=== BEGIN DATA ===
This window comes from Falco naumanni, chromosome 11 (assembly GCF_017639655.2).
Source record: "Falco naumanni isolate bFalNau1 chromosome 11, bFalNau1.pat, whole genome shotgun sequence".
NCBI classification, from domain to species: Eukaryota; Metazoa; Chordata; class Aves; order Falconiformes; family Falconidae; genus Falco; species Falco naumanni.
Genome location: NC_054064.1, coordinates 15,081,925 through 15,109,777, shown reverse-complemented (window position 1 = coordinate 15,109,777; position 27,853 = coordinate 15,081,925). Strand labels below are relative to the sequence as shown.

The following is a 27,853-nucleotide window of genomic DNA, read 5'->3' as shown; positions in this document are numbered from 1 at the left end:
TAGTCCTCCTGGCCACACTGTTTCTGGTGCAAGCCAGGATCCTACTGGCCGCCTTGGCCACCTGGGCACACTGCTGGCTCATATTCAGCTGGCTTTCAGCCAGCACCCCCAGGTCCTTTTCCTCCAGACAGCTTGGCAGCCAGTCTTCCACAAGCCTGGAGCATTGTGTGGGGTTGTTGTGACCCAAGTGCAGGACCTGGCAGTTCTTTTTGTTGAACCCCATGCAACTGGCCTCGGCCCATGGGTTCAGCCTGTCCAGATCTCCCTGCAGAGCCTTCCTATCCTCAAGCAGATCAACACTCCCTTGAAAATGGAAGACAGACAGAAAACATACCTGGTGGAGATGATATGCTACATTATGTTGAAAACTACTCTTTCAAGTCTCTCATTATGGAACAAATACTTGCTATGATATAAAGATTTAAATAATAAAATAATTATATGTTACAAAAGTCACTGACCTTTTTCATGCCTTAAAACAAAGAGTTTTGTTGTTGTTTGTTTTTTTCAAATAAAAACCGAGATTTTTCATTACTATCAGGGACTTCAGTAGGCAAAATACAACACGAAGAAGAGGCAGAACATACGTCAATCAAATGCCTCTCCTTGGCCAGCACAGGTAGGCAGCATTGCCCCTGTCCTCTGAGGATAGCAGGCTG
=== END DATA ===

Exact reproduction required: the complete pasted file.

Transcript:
This window comes from Falco naumanni, chromosome 11 (assembly GCF_017639655.2).
Source record: "Falco naumanni isolate bFalNau1 chromosome 11, bFalNau1.pat, whole genome shotgun sequence".
NCBI classification, from domain to species: Eukaryota; Metazoa; Chordata; class Aves; order Falconiformes; family Falconidae; genus Falco; species Falco naumanni.
Genome location: NC_054064.1, coordinates 15,081,925 through 15,109,777, shown reverse-complemented (window position 1 = coordinate 15,109,777; position 27,853 = coordinate 15,081,925). Strand labels below are relative to the sequence as shown.

The following is a 27,853-nucleotide window of genomic DNA, read 5'->3' as shown; positions in this document are numbered from 1 at the left end:
TAGTCCTCCTGGCCACACTGTTTCTGGTGCAAGCCAGGATCCTACTGGCCGCCTTGGCCACCTGGGCACACTGCTGGCTCATATTCAGCTGGCTTTCAGCCAGCACCCCCAGGTCCTTTTCCTCCAGACAGCTTGGCAGCCAGTCTTCCACAAGCCTGGAGCATTGTGTGGGGTTGTTGTGACCCAAGTGCAGGACCTGGCAGTTCTTTTTGTTGAACCCCATGCAACTGGCCTCGGCCCATGGGTTCAGCCTGTCCAGATCTCCCTGCAGAGCCTTCCTATCCTCAAGCAGATCAACACTCCCTTGAAAATGGAAGACAGACAGAAAACATACCTGGTGGAGATGATATGCTACATTATGTTGAAAACTACTCTTTCAAGTCTCTCATTATGGAACAAATACTTGCTATGATATAAAGATTTAAATAATAAAATAATTATATGTTACAAAAGTCACTGACCTTTTTCATGCCTTAAAACAAAGAGTTTTGTTGTTGTTTGTTTTTTTCAAATAAAAACCGAGATTTTTCATTACTATCAGGGACTTCAGTAGGCAAAATACAACACGAAGAAGAGGCAGAACATACGTCAATCAAATGCCTCTCCTTGGCCAGCACAGGTAGGCAGCATTGCCCCTGTCCTCTGAGGATAGCAGGCTG